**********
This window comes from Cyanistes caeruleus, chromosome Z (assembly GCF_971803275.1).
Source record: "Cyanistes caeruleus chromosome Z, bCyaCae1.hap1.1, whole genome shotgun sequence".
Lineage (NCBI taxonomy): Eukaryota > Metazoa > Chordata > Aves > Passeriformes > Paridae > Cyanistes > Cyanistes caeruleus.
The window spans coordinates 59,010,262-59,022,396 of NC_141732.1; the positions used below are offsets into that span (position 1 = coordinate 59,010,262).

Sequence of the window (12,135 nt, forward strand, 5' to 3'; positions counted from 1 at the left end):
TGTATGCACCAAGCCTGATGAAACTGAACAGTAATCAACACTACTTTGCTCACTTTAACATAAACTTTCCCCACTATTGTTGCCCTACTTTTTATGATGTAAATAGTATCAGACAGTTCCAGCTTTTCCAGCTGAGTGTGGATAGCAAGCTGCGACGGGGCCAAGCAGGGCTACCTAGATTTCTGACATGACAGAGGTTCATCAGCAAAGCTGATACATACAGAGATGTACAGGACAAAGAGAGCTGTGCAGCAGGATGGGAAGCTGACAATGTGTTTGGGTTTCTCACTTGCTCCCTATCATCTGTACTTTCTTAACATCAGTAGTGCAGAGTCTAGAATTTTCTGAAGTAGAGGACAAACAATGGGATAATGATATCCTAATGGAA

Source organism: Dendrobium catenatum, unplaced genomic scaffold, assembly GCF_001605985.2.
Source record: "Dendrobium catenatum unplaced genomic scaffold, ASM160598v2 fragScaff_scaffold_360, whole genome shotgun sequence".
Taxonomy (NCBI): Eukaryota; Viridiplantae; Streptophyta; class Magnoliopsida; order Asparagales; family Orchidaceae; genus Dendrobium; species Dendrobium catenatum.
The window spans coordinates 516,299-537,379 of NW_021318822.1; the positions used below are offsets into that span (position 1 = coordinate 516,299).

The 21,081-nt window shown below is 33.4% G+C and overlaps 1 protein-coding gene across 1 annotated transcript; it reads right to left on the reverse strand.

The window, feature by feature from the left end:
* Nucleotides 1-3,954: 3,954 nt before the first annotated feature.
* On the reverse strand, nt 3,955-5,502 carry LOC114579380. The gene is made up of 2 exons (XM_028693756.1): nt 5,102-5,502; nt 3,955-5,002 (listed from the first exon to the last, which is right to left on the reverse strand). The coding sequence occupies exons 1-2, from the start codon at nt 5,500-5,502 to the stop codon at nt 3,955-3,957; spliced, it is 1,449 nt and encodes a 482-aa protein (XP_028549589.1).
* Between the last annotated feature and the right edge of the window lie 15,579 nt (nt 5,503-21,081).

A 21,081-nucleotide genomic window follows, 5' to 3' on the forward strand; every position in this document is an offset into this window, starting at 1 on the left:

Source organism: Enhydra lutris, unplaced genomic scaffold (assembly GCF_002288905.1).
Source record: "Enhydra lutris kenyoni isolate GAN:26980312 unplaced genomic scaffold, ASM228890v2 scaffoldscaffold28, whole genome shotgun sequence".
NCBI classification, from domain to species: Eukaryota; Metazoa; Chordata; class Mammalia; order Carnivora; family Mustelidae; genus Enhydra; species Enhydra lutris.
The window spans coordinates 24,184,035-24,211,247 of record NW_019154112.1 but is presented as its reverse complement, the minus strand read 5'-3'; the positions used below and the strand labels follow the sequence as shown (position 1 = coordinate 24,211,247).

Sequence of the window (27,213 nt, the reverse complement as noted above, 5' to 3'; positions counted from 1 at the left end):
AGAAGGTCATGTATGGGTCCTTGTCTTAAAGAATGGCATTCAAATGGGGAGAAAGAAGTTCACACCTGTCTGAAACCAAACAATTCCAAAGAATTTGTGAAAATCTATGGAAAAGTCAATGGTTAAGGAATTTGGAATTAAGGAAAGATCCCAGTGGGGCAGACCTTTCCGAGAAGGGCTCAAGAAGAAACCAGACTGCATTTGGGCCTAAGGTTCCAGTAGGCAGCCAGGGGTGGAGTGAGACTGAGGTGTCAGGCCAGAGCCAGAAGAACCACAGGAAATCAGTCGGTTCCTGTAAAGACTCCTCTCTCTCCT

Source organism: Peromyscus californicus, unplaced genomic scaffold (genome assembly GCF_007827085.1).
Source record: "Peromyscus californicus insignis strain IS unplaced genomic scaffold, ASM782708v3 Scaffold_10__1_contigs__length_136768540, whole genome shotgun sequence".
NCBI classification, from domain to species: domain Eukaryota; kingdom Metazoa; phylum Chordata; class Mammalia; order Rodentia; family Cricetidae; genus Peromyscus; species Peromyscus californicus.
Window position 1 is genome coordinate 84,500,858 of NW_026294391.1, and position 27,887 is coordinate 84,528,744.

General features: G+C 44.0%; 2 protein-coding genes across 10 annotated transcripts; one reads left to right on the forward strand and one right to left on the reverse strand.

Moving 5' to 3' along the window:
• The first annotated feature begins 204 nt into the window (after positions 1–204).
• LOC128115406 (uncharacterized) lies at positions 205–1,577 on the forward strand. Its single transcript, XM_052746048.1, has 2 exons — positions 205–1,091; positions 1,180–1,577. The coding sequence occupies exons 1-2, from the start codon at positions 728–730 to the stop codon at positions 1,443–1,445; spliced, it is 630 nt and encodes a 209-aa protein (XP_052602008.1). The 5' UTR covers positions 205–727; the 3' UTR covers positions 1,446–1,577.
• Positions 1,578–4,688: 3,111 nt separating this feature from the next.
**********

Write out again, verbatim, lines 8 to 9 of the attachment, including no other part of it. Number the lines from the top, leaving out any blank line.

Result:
Source record: "Dendrobium catenatum unplaced genomic scaffold, ASM160598v2 fragScaff_scaffold_360, whole genome shotgun sequence".
Taxonomy (NCBI): Eukaryota; Viridiplantae; Streptophyta; class Magnoliopsida; order Asparagales; family Orchidaceae; genus Dendrobium; species Dendrobium catenatum.